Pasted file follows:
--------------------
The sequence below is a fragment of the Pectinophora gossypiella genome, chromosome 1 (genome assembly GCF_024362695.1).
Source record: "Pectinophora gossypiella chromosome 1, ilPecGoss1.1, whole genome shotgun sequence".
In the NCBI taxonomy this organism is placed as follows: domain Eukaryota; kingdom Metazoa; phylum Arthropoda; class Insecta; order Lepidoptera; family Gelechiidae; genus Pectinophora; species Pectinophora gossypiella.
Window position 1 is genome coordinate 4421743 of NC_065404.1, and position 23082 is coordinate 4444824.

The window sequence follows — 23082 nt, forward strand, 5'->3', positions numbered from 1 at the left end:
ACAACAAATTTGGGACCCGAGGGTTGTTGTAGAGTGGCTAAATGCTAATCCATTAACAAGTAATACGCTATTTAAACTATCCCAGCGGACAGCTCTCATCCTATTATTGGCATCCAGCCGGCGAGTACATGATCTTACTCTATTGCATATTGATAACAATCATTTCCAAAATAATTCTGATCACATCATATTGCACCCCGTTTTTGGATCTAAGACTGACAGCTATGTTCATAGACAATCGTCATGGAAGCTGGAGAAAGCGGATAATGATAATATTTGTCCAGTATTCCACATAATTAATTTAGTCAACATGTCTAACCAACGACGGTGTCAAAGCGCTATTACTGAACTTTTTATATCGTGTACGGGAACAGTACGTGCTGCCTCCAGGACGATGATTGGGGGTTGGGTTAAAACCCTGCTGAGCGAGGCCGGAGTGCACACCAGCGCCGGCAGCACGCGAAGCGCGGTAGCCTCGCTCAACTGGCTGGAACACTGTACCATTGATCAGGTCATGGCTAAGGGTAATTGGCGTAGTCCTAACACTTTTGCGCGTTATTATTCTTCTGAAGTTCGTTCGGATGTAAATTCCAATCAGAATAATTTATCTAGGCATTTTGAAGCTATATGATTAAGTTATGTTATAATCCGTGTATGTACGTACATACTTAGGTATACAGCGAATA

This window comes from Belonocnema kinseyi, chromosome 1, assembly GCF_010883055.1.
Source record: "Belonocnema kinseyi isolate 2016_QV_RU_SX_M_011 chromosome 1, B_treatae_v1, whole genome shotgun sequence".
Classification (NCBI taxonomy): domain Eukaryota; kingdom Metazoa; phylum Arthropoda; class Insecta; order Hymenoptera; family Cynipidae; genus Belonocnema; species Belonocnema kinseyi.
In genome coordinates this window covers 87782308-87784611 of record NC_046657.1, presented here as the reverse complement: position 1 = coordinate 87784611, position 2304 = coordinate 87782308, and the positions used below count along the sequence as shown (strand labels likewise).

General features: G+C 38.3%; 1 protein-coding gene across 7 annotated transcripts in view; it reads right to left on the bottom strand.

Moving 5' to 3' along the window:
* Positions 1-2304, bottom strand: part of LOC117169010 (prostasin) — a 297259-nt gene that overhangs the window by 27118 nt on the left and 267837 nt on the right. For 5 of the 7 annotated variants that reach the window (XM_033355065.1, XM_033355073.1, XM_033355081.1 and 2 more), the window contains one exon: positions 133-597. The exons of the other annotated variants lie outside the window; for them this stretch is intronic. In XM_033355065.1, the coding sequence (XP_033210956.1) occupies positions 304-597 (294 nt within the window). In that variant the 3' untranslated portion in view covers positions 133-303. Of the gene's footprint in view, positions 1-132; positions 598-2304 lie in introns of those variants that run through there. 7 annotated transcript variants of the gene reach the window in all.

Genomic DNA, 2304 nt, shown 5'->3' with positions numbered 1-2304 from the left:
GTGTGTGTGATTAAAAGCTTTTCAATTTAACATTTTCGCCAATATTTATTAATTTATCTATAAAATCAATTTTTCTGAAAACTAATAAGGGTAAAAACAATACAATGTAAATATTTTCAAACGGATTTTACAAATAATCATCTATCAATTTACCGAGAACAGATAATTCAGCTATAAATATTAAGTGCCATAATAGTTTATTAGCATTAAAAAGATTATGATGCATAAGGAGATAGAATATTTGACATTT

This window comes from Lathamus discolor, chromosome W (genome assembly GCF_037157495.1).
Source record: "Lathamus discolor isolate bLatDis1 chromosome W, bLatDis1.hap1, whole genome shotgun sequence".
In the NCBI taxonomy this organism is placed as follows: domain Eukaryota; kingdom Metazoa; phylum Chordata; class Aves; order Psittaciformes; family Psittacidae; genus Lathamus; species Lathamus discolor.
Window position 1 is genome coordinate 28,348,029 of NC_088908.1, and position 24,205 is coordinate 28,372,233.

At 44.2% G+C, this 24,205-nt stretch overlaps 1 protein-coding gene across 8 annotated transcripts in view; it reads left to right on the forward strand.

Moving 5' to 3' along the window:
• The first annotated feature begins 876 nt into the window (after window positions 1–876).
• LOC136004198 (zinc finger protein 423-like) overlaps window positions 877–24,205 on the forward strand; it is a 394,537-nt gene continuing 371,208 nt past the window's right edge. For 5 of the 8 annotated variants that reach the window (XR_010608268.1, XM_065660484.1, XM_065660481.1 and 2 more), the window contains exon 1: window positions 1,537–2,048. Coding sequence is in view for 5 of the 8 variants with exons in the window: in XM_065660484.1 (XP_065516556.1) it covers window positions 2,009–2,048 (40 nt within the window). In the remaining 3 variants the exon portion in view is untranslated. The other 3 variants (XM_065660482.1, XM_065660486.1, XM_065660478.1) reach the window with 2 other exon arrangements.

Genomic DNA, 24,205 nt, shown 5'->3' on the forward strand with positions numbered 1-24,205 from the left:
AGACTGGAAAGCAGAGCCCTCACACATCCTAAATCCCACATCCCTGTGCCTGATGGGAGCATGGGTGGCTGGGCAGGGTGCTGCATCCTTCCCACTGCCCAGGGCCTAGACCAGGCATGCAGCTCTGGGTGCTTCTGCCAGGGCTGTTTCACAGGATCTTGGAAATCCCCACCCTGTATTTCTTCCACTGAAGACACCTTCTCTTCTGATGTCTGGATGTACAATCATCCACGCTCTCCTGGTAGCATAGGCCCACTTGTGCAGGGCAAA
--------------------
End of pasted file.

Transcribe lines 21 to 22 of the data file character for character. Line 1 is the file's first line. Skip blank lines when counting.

Moving 5' to 3' along the window:
• The first annotated feature begins 876 nt into the window (after window positions 1–876).